Figures 1-2. Riggia cryptocularis sp. nov., female: (1) dorsal view, (2) ventral view. Scale = 5 mm.



Figures 3-7. Riggia cryptocularis sp. nov. (3-4) Cephalons, dorsal views: (3) female, (4) male; (5) male, dorsal view of cleared specimen showing hidden eyes revealed; (6-7) female: (6) dorsal view of cleared cephalon showing hidden eyes revealed; (7) ventral view of cephalon showing antennae and mouthparts. Scales: 3 and 5 = 1000 µm, 4 = 500 mm, 6 and 7 = 2mm.



Figures 8-26. Riggia cryptocularis sp. nov., female: (8) antennule (9) antenna (10) maxilliped (11) maxillule (12) maxilla (13) mandible and palp, (14) uropod, (15-21) pereopods 1-7, (22-26) pleopods 1-5. Scales: 8, 9 and 13 = 500 µm, 10 and 14 = 1000 µm, 11 and 12 = 100 µm, 15-26 = 2 mm.


Hosts. Ancistrus sp., Loricariidae; Odontostilbe paraguayensis Eigenmann & Kennedy, 1903, Characidae.

Site: Body cavity.

Locality: Piraputanga River, Mato Grosso do Sul State, Brazil.

Intensity: 1/fish.

Type material. Holotype female and Alotype male deposited in the Crustacean Collection of the Instituto Nacional de Pesquisas da Amazônia, Manaus, Amazonas, Brazil.

Etymology. The species name is in reference to the hidden eyes.

Species description (based on 1 female and 1 male). Female: body 20 mm long and 13 mm wide; pleon/pleotelson 6.5 mm long and 5.3 mm wide; body convex dorsally, widest at level of pereonite 3; pereonites 1-3 subequal in length, 4 shorter, 5-7 short and subequal in length (Fig. 1). Cephalon immersed in pereonite 1; dorsally concave, frons bluntly rounded; eyes concealed, non-functional (Fig. 3). Antennule slender, shorter than antenna, composed of seven articles (Fig. 8). Antenna slender, of seven articles (Fig. 9). Antennae widely separated at base (Fig. 7). Mouthparts (Figs 10-13): maxilliped with lateral plumose setae, palp with two small terminal spines; maxillule with ending in five recurved spines with three being terminal and two being subterminal; maxilla bilobed terminally with 1 stout spine on each lobe; mandible slender with few small spines terminally, palp of three articles, shorter than mandible. Pereopods (Figs 15-21): 1-6 terminating in small claw-like dactyls, 7th dactyl simple. Pleon and pleotelson fused, immersed in pereonite 7; pleotelson tapered, posteriorly rounded (Fig. 1). Pleopods (Figs 22-26) tapered, bilaminate excep for two which is trilaminate, the endopod being bilaminate; endopods smaller than exopods. Uropod (Fig. 14) with elongate, slender rami, exopod longer than endopod.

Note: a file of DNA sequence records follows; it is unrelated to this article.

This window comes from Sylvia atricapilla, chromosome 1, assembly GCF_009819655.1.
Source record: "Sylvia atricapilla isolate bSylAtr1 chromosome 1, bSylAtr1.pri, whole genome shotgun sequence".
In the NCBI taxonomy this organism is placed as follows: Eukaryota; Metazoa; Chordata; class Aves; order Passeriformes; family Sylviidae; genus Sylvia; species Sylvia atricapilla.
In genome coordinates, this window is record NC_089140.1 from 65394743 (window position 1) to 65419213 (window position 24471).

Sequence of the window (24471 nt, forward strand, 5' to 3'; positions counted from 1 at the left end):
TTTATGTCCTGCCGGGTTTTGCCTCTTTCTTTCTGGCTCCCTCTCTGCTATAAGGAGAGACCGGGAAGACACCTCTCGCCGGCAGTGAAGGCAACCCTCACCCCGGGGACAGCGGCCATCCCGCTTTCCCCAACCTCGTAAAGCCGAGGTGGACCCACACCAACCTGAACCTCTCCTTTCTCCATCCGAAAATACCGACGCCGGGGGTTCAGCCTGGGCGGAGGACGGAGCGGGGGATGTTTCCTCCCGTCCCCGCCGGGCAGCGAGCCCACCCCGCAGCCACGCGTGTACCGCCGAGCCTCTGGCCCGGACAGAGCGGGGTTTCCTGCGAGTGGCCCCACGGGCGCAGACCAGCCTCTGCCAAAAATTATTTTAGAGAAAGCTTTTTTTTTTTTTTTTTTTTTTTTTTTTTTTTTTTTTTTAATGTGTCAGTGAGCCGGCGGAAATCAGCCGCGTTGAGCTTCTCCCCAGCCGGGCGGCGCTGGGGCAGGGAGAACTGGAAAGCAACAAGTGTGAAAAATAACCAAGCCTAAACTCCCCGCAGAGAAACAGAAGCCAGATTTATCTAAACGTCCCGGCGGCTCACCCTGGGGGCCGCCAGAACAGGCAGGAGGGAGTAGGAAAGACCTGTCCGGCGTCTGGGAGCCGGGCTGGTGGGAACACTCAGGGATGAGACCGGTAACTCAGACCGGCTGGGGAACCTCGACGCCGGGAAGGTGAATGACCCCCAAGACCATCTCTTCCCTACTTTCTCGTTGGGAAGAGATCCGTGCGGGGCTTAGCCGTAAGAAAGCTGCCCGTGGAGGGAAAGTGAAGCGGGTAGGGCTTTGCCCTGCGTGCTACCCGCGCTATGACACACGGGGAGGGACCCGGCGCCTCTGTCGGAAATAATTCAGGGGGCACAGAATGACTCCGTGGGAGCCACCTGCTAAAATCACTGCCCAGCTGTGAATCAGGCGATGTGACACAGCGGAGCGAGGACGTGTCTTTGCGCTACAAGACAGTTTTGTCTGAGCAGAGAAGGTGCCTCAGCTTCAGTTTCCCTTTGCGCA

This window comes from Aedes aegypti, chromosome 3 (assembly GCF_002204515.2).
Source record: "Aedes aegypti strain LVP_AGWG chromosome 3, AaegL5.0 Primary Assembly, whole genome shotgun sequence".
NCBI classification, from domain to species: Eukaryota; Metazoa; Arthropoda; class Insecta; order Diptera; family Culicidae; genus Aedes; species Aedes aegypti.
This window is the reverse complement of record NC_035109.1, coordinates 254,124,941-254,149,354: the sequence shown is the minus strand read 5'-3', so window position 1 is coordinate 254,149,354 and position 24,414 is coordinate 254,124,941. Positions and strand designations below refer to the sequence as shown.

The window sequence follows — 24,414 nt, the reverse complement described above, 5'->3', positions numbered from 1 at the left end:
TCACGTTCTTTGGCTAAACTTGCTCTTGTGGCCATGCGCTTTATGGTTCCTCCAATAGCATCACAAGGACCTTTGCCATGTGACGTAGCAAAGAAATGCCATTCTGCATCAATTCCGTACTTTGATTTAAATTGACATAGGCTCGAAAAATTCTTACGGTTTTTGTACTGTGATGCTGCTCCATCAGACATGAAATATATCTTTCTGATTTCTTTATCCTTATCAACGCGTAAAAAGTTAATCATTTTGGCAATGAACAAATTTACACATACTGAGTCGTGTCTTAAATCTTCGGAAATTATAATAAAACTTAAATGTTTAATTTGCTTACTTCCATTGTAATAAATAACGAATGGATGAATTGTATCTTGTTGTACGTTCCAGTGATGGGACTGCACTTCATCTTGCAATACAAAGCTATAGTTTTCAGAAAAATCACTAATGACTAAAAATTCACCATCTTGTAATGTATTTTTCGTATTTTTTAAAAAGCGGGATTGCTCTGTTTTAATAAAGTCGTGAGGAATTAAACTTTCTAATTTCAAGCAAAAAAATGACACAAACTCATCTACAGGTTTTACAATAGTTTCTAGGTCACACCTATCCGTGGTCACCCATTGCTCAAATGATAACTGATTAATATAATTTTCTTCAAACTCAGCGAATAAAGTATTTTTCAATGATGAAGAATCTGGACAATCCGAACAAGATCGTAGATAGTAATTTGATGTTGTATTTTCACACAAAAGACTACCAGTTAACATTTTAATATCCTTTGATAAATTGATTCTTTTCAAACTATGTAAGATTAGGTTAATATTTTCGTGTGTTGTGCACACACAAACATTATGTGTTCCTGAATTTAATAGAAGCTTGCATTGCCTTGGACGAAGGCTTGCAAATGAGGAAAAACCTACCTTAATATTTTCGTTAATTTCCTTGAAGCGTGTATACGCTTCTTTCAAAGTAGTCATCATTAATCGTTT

Male (Figs 4-5): Body small, 4.94 mm long and 2.3 mm wide; pleon and pleotelson not fused together, measure 2.2 mm long and 1.5 mm wide. Cephalon not immersed in pleonite 1; eyes concealed, non-functional (figure 4 shows the eyes hidden under an outer cuticle; figure 5 shows a specimen cleared in pure phenol in which the eyes are visible). Pleon not immersed in pereonite 7, tapers slightly in direction of pleotelson; latter shield-shaped terminating in sharp point. Uropodal rami less slender than in female and provided with marginal setae.



In terms of size, the female of Riggia cryptocularis sp. nov. is most similar to R. paranensis which has been reported to be 14-28 mm long and 10-20 mm wide (Bastos & Thatcher, 1997). R. brasiliensis is larger, 33 x 28 mm and R. nana smaller, 14 x 10 mm, according to Szidat & Schubart (1960). The new species differs from R. paranensis in a number of respects: 1) the body shape is different because R. paranensis has its greatest width closer to the cephalon; 2) the eyes of R. paranensis are prominent and functional while in the new species they are covered; 3) in the new species, pereonites 5-7 are subequal in length whereas in the other species these segments decrease in length from 5 to 7; 4) the pleon/pleotelson tapers in the new species whereas in the other species this structure is bluntly rounded posteriorly and has nearly parallel sides; 5) the pleopods of the new species also taper more than those of R. paranensis; 6) the cephalon of the new species has a postero-dorsal elevation and a broad, depressed frons that are lacking in the other known species. R. acuticaudata, recently described by Thatcher et al. (2002) from fishes of Mato Grosso do Sul State is small and round (11-16 mm), has prominent eyes, lacks a postero-dorsal elevation on the cephalon and has a more tapered pleon/pleotelson than the new species.